Theoretical Condensed Matter Physics &
Office: 213 MathPhysics
Ranjan Mukhopadhyay, Assistant Professor in Physics, is a theorist
working on a broad range of research problems in the areas of biological physics and soft condensed matter. He is particularly fascinated
by the mysteries of life at the meso-scale, that is, at scales between atoms and
organisms. His current research
is aimed towards understanding the emergence of spatio-temporal organization and morphology in
biological and man-made systems. Questions that motivate his research include
how living cells maintain and, in many cases, spontaneously generate dynamic yet stable structures in
an apparently chaotic setting, and how molecular noise could give
rise to differentiation and variability in single cells. He has recently developed a course on the physics of
biomolecular networks and an undergraduate course on methods of Physics (now a required course for Clark physics majors).
Ranjan Mukhopadhyay received his Ph.D. from Caltech
and did postdoctoral work at Simon Fraser University and the University of
Pennsylvania. He spent two years at NEC Laboratories in Princeton before
joining Clark in 2003.
Some of his current projects are:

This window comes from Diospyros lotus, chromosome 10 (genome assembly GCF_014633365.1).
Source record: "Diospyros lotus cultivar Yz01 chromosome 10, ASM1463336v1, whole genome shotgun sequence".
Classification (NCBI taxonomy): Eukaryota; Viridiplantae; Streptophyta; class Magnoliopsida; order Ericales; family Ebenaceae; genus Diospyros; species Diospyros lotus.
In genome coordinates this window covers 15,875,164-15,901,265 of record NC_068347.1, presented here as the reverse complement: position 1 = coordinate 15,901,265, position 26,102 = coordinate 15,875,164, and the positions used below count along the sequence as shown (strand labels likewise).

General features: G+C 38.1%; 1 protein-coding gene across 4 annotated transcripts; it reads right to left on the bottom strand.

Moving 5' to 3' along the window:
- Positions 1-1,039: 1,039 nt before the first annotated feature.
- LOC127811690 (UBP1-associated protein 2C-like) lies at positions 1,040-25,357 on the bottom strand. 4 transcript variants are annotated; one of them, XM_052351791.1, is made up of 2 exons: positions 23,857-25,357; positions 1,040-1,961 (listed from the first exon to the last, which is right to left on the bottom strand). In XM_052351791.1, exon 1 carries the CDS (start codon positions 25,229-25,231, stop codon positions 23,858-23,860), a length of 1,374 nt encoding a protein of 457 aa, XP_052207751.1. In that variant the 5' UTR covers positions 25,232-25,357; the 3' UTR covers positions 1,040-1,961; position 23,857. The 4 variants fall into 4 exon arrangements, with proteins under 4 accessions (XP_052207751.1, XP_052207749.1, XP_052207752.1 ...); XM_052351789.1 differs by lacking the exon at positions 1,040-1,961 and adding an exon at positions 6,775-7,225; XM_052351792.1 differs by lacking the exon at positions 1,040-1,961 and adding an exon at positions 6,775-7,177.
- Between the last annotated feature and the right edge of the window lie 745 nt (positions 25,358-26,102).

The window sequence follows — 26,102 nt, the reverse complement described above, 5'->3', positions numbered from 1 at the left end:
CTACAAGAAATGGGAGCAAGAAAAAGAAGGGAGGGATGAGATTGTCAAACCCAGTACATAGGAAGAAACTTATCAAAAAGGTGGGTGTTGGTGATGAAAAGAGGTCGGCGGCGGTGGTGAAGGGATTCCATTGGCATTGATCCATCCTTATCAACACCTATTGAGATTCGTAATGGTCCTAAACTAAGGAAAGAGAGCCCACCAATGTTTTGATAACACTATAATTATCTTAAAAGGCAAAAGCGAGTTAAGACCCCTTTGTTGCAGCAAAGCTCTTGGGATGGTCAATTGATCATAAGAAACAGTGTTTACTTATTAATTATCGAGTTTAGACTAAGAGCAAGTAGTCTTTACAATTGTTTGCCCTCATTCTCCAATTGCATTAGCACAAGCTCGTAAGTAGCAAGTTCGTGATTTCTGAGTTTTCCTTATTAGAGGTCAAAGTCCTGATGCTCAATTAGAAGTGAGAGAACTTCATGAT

Physical principles for protein and lipid organization in bacteria
- Physical modeling of bacterial cell wall and bacterial cell shape determination
- The interplay of geometry and composition for biological membranes
- Geometry, assembly, and mechanics of elastic sheets and fibres
- Broken order parameters and nonlinear elasticity/hydrodynamics
- Stability, noise, and switching in genetic and epigenetic networks.
- ``Cell shape and cell-wall organization in Gram-negative
bacteria," K.C. Huang, R, Mukhopadhyay, B. Wen, Z. Gitai, and N.S. Wingreen,
Proc. Nat. Acad. Sci. 105, 19281-19286 (2008).
- ``Self-organized periodic positioning of protein clusters in growing bacteria," H. Wang, N.S. Wingreen, and R. Mukhopadhyay, Phys. Rev. Lett. 101, 218101(4 pages) (2008).
"Mechanical Basis of Shapes and Shape Transformations of Red Blood Cells," G. Lim, M. Wortis, and R. Mukhopadhyay, 168 pages, research article in Soft Matter: Volume 4: Lipid Bilayers and Red Blood Cells, Wiley VCH (2008).
"Particle-hole symmetry and the dirty boson problem," P. Weichman and R. Mukhopadhyay, Phys. Rev. B 77, 214516 (39 pages), (2008). Selected for Editor's choice in Phys. Rev. B.
"Lipid localization in bacteria through curvature-mediated microphase separation," R. Mukhopadhyay, K.C. Huang, and N.S. Wingreen, Biophysical J. 95, 1034-49 (2008). Selected by Science for Editor's pick in Biophysics.
"Exponential sensitivity of noise-driven switching in genetic networks," P. Mehta, R. Mukhopadhyay, and N.S. Wingreen, Phys. Biol. 16, 026005 (6 pages), (2008).
"Semi-soft Nematic Elastomers and Nematics in Crossed Electric and Magnetic Fields," F. Ye, R. Mukhopadhyay, O. Stenull, and T. C. Lubensky, Phys. Rev. Lett. 98, 147801 (4 pages), (2007).
"A curvature-mediated mechanism for localization of lipids to bacterial poles," K.C. Huang, R. Mukhopadhyay, and N.S. Wingreen, PLoS Computational Biology 2, e15, 1357-1364 (2006).
"Optimal path to epigenetic switching," D.M. Roma, R. A. Flanagan, A. E. Ruckenstein, A. M. Sengupta, and R. Mukhopadhyay, Phys. Rev. E 71, 011902 (5 pages), (2005).